Ten most beautiful English idioms that will decorate your speech - ForumDaily
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Ten of the most beautiful English idioms that will decorate your speech

Idioms, or set expressions, replacing a long description with a vivid image that everyone can understand, make speech lively and emotional. LiveOnEnglish offers 10 of the most beautiful English idioms to remember.

Graffiti: "go and inspire yourself" on a wall.

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The British and Americans simply adore set expressions and insert them into conversations literally through a sentence. Here is a selection of 10 idioms that will help you show off your knowledge of the English language. 300+ simple phrases that will take your English to the next level, see here.

10. What goes around comes around

You are probably familiar with the song of the same name by American singer Justin Timberlake.

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This expression can be translated as “what you sow, so will you reap” or “as it comes around, so it will respond.” Read about how the 10 most popular English idioms came to be in our article.

Example: People say: what goes around comes around. So, be careful (People say: what goes around comes around. So be careful).

9. Variety is the spice of life

This idiom can be translated as “the beauty of life is its diversity.”

Example: My mother was always saying that variety is a spice of life, so I shouldn't stop moving forward (My mother always said that the beauty of life is its variety, so I shouldn't stop moving forward).

8. Every cloud has a silver lining

In Russian there is an equivalent to this idiom - “every cloud has a silver lining.” In every unpleasant situation you should always look for the positive.

Example:

- Yesterday I lost my phone (Yesterday I lost my phone).
— Don't worry. Every cloud has a silver lining. Now you can buy a new one you've always wanted (Don't worry. Every cloud has a silver lining. Now you can buy the new one you've always dreamed of).

7. People who are not throw stones

You shouldn’t judge other people for their bad character traits if you yourself are the same. This is something akin to “seeing a straw in someone else’s eye, but not noticing a log in your own.”

Example: Susan says that Carla is jealous, but Susan is more jealous herself. People who live in glass houses should not throw stones (Susan says that Carla is jealous, but Susan herself is even more jealous. People see a straw in someone else’s eye, but don’t notice a log in their own).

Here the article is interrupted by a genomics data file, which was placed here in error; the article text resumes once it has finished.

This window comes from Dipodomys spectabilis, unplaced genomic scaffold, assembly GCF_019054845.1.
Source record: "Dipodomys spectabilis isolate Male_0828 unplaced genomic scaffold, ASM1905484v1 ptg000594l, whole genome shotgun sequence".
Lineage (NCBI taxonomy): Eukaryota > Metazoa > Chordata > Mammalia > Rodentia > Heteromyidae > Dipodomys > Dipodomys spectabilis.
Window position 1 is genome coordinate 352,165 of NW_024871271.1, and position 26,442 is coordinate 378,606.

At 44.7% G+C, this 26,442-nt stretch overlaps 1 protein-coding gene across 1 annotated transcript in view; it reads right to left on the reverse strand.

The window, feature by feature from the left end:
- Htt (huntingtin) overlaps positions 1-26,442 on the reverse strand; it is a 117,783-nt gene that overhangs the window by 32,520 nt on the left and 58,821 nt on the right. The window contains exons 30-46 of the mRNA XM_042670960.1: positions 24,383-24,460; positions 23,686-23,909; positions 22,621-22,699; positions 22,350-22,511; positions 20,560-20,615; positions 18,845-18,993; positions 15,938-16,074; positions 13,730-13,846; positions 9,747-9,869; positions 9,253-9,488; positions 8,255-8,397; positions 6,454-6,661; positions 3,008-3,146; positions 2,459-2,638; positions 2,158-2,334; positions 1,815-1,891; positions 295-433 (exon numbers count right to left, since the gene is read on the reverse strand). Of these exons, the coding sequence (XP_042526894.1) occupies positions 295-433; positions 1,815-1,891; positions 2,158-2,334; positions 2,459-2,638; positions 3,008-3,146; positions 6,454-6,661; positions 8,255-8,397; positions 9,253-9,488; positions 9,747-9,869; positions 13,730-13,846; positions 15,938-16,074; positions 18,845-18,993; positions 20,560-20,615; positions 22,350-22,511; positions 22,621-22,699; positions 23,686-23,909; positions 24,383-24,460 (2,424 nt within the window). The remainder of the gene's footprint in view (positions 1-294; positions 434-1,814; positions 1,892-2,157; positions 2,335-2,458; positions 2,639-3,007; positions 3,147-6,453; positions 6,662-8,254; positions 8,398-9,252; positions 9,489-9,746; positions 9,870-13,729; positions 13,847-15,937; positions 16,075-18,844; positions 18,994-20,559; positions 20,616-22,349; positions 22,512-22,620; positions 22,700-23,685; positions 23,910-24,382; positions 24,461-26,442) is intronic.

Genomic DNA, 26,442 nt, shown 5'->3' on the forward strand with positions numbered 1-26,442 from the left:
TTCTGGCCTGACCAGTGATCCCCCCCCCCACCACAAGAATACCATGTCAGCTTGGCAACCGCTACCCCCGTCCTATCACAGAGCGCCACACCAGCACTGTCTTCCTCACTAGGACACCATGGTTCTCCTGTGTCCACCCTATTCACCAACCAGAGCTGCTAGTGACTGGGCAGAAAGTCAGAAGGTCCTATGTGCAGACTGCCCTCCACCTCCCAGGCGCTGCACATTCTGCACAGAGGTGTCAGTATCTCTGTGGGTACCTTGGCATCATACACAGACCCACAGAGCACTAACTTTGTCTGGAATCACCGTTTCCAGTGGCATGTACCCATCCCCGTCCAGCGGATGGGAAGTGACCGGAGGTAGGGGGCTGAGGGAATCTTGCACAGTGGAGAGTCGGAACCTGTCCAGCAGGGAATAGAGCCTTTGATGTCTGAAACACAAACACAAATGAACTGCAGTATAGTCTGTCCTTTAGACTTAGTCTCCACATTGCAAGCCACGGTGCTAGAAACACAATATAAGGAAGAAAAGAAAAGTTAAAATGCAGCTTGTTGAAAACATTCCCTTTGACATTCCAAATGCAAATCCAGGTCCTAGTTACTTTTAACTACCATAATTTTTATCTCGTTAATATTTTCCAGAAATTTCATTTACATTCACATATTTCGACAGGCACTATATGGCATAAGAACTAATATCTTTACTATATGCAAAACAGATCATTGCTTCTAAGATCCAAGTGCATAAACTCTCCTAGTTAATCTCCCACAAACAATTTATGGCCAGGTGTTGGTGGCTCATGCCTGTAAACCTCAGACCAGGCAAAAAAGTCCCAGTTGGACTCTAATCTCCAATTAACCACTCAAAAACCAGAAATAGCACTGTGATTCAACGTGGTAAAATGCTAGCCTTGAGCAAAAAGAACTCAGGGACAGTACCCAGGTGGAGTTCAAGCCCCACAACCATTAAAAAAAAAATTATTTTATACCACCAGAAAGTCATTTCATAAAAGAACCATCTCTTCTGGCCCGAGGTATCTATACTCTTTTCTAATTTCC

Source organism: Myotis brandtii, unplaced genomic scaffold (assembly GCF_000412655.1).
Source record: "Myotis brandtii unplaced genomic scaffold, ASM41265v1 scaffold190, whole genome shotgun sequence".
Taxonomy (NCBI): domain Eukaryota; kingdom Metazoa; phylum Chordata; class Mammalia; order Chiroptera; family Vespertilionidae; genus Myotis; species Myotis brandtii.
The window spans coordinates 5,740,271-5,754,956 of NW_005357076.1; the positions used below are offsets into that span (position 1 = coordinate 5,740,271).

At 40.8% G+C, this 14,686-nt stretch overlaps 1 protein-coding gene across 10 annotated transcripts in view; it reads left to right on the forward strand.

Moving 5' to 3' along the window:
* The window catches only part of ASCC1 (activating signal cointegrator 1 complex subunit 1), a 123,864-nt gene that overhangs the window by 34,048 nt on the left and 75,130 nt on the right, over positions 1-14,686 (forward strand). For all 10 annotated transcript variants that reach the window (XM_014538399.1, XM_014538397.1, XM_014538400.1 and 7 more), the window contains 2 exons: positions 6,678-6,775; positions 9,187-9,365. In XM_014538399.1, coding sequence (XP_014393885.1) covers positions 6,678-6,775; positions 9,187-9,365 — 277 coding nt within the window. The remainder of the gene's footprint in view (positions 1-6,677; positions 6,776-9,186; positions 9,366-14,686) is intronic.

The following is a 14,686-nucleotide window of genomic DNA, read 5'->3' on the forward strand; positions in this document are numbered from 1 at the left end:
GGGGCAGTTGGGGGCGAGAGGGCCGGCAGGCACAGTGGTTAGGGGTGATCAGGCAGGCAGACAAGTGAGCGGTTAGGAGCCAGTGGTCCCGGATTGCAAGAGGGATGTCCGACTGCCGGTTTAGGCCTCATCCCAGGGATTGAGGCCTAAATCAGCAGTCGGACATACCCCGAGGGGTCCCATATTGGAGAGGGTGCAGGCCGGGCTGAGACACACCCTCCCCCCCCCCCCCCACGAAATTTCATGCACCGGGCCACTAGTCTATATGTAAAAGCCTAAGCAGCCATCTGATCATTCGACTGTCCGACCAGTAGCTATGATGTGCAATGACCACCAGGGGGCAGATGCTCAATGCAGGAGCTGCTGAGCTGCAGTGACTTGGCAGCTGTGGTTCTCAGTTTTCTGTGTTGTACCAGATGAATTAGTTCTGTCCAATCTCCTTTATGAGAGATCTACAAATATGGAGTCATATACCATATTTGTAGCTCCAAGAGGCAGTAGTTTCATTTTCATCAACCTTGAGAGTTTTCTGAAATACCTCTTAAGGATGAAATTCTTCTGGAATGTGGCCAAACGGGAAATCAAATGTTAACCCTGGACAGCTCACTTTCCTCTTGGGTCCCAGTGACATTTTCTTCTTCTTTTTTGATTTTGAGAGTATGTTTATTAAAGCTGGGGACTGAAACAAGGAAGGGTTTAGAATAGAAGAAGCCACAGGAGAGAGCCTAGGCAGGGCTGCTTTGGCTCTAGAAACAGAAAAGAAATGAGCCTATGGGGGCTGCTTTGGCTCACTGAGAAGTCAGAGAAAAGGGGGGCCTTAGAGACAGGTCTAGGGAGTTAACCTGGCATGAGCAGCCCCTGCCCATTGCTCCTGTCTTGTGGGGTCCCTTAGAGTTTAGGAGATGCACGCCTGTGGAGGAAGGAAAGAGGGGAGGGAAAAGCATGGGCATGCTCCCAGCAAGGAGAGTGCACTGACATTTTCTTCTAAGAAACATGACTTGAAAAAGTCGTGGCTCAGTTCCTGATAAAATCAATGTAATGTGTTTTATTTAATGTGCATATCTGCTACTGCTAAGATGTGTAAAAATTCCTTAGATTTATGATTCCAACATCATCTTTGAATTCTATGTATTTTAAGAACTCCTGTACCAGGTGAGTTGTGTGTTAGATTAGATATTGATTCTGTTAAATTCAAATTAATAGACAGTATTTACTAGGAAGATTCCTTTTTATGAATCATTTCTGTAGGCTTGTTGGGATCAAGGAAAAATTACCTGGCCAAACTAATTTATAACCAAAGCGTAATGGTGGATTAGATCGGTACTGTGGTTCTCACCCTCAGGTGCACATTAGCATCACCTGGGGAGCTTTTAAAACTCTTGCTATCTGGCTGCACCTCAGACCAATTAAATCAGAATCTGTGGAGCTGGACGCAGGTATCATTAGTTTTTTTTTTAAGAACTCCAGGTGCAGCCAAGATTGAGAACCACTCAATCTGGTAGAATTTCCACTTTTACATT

6. Burn your bridges

Again, the expression familiar to us all is “burning bridges,” that is, taking irrevocable steps.

Example: If you drop out of the university now, you'll burn your bridges behind you (If you drop out of the university now, you'll burn all the bridges behind you).

5. Burning the midnight oil

Literally, “burning the midnight oil” is a situation familiar to all students, which means “staying late, studying hard, working hard.”

Example: Jim has to burn the midnight oil to pass that exam (Jim will have to stay up late to pass this exam).

4. Water under the bridge

This English idiom is interpreted as “what has happened has passed.” That is, the problems and troubles that happen to us should remain in the past.

Example: It was terrible that your car was stolen, but it is water under the bridge now, so you must move forward (It’s terrible that your car was stolen, but what happened is past, so you must move forward).

3. Wear your heart on your sleeve

Express your feelings, and don’t hide them in your “sleeves” - this is the meaning of this phrase.

Example: He's a kind of guy who wears his heart on his sleeve (He's one of those guys who doesn't hide his feelings).

2. It takes two to tango

As you know, tango can only be danced by two people, so the meaning of this expression is that if an unpleasant situation occurred where two people were involved, then “two people are responsible.”

Example: She blames Sarah for stealing her husband. But anyway it takes two to tango (She accuses Sarah of stealing her husband. But in any case, two are always to blame).

1. Two's company; three's a crowd

Where there are two, there is a third one. Or simply “the third one is extra.”

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Example: The couple wanted to go on holiday with their friend but two's company, three's a crowd, so none of them were able to enjoy themselves (The couple wanted to go on holiday with their friend, but, as they say, the third is a wheel, so none of them I was able to rest).

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